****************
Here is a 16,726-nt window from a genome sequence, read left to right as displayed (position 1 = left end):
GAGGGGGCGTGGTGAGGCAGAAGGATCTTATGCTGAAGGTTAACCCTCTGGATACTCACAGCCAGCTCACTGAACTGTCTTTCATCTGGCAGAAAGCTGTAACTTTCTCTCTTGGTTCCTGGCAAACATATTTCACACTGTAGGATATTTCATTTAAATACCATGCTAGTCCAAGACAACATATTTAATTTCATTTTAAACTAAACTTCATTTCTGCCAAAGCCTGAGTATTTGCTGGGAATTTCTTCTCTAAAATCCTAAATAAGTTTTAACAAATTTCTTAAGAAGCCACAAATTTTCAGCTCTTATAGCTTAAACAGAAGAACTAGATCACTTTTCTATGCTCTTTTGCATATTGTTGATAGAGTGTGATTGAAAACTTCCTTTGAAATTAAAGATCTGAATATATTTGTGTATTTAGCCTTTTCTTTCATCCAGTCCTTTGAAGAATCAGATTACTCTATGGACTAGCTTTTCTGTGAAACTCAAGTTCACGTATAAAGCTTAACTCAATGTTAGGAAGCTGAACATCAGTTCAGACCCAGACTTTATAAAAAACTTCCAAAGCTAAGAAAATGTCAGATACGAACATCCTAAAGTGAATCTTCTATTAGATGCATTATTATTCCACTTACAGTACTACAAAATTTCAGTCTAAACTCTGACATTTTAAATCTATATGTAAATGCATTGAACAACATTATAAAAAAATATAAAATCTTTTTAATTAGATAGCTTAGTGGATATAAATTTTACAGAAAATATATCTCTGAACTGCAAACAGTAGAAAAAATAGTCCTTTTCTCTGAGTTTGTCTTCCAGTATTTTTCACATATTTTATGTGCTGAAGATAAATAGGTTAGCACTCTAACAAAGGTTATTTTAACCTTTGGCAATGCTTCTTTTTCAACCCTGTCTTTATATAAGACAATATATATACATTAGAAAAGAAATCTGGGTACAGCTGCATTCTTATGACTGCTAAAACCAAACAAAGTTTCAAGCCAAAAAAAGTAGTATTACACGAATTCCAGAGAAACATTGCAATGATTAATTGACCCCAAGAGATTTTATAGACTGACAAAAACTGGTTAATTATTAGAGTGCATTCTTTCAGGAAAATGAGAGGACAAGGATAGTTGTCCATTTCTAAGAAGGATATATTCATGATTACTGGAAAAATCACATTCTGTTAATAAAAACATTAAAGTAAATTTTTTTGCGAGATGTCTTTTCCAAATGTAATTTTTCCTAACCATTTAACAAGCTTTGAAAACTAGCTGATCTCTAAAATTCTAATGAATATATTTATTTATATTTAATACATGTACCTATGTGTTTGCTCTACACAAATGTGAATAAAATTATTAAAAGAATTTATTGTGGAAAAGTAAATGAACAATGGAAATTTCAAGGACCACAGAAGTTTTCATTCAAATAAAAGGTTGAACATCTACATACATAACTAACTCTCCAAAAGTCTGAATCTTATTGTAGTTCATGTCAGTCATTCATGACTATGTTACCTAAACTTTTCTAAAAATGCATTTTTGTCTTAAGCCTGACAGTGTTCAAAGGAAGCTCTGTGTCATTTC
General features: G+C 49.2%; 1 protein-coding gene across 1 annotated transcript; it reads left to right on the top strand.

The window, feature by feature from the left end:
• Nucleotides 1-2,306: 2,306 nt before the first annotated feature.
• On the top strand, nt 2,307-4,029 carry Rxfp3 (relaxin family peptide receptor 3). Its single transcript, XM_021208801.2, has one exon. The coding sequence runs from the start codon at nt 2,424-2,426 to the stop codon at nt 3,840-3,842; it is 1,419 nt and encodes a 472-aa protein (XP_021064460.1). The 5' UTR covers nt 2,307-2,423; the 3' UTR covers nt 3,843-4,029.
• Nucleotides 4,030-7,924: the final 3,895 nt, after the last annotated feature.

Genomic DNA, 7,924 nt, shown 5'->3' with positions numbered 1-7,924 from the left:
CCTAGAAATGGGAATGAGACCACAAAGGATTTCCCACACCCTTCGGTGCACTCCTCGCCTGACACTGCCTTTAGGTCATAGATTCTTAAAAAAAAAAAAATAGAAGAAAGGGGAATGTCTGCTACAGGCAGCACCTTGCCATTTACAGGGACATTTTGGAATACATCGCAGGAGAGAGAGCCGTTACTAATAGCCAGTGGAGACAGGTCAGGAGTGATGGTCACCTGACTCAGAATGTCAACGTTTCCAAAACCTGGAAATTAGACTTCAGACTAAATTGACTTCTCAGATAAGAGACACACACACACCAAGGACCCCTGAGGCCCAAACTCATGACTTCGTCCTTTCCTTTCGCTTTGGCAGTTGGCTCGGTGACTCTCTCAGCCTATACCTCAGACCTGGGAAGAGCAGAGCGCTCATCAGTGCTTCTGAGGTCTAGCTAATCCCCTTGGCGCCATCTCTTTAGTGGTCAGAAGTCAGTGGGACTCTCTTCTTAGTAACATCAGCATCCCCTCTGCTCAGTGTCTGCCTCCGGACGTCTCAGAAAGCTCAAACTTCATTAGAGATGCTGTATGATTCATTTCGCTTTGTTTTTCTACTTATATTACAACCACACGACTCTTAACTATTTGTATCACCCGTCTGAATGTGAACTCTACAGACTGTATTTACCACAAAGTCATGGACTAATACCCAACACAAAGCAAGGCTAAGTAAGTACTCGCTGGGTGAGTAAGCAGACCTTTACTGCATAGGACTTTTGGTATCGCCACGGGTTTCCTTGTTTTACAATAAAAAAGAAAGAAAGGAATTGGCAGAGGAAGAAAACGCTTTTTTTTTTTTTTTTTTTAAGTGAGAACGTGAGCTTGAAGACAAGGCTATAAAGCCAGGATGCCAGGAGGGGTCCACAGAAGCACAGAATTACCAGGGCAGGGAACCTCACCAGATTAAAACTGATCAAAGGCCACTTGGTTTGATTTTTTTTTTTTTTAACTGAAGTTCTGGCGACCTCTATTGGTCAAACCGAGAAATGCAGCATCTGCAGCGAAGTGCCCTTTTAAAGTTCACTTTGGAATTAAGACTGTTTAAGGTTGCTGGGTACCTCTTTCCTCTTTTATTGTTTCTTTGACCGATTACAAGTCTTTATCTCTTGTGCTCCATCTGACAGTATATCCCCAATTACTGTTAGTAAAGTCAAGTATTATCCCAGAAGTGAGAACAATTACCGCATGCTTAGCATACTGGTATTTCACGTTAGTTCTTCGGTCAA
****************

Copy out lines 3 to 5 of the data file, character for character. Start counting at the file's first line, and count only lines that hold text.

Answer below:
General features: G+C 49.2%; 1 protein-coding gene across 1 annotated transcript; it reads left to right on the top strand.

The window, feature by feature from the left end:
• Nucleotides 1-2,306: 2,306 nt before the first annotated feature.